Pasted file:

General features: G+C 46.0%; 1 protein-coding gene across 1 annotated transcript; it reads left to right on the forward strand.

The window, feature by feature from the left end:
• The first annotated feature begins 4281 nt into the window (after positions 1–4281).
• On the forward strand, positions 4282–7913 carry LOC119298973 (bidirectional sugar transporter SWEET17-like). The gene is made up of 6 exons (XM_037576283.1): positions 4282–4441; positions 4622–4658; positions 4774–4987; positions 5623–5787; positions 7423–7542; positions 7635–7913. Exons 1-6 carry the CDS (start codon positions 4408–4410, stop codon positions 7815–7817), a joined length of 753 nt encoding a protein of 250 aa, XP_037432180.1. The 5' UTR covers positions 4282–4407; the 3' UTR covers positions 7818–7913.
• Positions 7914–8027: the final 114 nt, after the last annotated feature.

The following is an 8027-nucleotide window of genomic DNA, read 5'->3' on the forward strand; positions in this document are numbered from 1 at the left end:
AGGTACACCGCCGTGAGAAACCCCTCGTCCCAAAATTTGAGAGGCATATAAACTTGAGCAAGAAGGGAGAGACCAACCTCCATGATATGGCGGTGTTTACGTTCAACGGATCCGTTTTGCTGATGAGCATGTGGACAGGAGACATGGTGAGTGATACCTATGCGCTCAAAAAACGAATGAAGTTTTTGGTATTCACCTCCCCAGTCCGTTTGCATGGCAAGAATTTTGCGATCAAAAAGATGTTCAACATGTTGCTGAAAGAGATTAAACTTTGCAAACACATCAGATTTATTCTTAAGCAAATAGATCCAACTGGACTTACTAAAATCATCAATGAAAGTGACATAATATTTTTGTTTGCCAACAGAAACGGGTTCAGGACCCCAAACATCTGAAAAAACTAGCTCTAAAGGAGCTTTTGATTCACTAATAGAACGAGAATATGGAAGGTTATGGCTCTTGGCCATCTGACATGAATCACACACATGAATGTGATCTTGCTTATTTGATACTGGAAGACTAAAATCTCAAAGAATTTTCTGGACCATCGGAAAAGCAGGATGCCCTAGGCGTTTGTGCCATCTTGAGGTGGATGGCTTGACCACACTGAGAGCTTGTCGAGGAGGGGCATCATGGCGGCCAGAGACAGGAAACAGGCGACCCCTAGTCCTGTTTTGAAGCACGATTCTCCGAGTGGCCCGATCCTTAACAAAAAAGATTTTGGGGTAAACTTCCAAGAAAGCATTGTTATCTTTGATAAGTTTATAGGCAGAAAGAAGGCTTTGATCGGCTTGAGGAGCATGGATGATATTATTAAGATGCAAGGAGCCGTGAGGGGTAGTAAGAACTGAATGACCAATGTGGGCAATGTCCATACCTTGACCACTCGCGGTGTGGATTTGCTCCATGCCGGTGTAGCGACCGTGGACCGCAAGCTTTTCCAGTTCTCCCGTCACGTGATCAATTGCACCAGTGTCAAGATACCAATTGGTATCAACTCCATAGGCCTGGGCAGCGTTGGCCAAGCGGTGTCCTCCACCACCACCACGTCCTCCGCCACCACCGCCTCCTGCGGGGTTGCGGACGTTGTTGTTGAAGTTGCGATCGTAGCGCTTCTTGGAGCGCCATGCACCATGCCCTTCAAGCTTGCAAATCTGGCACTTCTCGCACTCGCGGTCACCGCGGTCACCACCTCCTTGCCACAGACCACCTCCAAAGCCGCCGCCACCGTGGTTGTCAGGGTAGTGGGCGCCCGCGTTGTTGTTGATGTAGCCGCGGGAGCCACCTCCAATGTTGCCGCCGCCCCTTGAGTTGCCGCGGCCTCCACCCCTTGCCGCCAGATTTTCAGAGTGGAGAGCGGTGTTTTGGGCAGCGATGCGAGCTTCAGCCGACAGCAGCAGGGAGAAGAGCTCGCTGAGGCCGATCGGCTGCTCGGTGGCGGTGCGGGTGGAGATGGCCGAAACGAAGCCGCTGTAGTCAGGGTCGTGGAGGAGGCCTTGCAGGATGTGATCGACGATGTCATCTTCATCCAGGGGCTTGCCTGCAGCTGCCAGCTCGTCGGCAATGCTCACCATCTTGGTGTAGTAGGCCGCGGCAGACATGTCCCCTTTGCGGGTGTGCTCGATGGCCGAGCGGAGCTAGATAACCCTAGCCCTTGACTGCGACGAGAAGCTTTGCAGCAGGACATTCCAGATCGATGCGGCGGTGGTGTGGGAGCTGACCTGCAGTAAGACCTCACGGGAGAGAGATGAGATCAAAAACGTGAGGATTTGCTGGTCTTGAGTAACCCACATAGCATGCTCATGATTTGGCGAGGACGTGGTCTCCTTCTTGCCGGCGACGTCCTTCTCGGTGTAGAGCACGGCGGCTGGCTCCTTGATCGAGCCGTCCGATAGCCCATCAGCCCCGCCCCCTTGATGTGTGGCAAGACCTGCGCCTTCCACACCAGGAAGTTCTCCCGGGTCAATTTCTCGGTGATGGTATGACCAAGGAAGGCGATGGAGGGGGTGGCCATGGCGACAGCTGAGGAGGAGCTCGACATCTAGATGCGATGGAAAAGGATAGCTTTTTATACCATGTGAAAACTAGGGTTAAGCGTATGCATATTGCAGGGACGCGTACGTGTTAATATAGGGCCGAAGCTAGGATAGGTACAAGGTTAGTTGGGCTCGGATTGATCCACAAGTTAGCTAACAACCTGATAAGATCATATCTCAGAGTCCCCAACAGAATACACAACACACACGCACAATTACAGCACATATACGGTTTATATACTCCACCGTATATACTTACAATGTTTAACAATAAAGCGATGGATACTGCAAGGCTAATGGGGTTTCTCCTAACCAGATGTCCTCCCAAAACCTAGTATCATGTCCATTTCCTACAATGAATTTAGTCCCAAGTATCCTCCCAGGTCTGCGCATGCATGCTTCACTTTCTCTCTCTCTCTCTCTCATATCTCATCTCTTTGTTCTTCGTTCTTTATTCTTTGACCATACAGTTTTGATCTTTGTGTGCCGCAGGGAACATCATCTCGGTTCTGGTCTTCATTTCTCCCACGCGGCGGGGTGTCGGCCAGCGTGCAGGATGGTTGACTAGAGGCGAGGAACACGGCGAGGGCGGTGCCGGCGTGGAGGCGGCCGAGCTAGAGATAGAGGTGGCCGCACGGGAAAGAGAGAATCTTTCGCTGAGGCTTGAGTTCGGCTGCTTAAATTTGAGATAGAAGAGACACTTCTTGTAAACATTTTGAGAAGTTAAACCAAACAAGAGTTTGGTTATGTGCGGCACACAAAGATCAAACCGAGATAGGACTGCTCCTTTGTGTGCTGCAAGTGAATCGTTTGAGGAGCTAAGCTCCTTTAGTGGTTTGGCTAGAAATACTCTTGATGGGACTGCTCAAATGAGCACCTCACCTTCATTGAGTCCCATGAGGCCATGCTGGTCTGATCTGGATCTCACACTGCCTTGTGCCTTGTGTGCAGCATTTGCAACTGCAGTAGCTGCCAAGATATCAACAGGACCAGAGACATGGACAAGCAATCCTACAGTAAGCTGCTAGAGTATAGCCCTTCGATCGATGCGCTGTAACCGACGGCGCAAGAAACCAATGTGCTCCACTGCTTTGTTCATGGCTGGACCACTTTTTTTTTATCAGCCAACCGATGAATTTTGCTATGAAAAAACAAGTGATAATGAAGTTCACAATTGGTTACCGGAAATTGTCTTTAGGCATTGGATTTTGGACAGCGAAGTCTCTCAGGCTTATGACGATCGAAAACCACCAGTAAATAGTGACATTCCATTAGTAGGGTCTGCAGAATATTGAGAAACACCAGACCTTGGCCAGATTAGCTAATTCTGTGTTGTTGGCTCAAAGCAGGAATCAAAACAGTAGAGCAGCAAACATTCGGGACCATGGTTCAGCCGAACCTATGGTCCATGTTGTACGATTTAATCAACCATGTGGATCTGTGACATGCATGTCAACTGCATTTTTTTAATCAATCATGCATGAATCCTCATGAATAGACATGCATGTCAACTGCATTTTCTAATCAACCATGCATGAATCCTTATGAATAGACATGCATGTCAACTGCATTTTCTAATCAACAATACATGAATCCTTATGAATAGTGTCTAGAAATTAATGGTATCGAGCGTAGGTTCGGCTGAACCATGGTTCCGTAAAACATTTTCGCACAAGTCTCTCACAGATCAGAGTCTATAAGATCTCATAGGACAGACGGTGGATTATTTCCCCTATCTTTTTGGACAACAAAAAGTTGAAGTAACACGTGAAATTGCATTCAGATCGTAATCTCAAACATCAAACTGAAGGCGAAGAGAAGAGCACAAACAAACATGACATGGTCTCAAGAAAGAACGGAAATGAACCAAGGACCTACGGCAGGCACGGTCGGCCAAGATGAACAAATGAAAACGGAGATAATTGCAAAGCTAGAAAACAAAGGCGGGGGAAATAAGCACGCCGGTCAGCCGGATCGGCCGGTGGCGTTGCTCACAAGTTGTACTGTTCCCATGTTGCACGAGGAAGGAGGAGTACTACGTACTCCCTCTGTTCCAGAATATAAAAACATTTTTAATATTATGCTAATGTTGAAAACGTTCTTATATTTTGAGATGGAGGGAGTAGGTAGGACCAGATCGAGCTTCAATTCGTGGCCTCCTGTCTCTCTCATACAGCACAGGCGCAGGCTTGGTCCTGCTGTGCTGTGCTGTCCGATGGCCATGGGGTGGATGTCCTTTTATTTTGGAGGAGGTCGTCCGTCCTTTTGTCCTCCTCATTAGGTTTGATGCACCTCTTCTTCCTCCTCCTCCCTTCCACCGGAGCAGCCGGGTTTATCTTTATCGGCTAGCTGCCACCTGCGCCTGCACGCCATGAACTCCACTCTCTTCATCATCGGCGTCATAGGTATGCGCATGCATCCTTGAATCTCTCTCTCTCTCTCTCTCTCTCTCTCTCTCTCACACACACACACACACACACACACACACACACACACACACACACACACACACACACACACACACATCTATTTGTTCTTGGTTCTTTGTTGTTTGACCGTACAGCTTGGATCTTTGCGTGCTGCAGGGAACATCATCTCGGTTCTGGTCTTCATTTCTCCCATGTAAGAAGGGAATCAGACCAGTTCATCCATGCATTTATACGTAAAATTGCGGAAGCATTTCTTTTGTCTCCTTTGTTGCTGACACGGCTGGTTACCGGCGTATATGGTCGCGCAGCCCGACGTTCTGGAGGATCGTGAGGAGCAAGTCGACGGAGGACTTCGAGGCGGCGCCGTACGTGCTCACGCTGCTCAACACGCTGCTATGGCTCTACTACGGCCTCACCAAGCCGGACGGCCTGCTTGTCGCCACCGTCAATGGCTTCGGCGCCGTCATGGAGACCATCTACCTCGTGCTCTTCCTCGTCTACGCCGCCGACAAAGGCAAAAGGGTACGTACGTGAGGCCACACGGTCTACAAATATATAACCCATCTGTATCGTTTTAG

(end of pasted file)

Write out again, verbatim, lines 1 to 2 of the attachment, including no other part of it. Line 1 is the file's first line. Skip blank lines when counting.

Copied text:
General features: G+C 46.0%; 1 protein-coding gene across 1 annotated transcript; it reads left to right on the forward strand.

The window, feature by feature from the left end: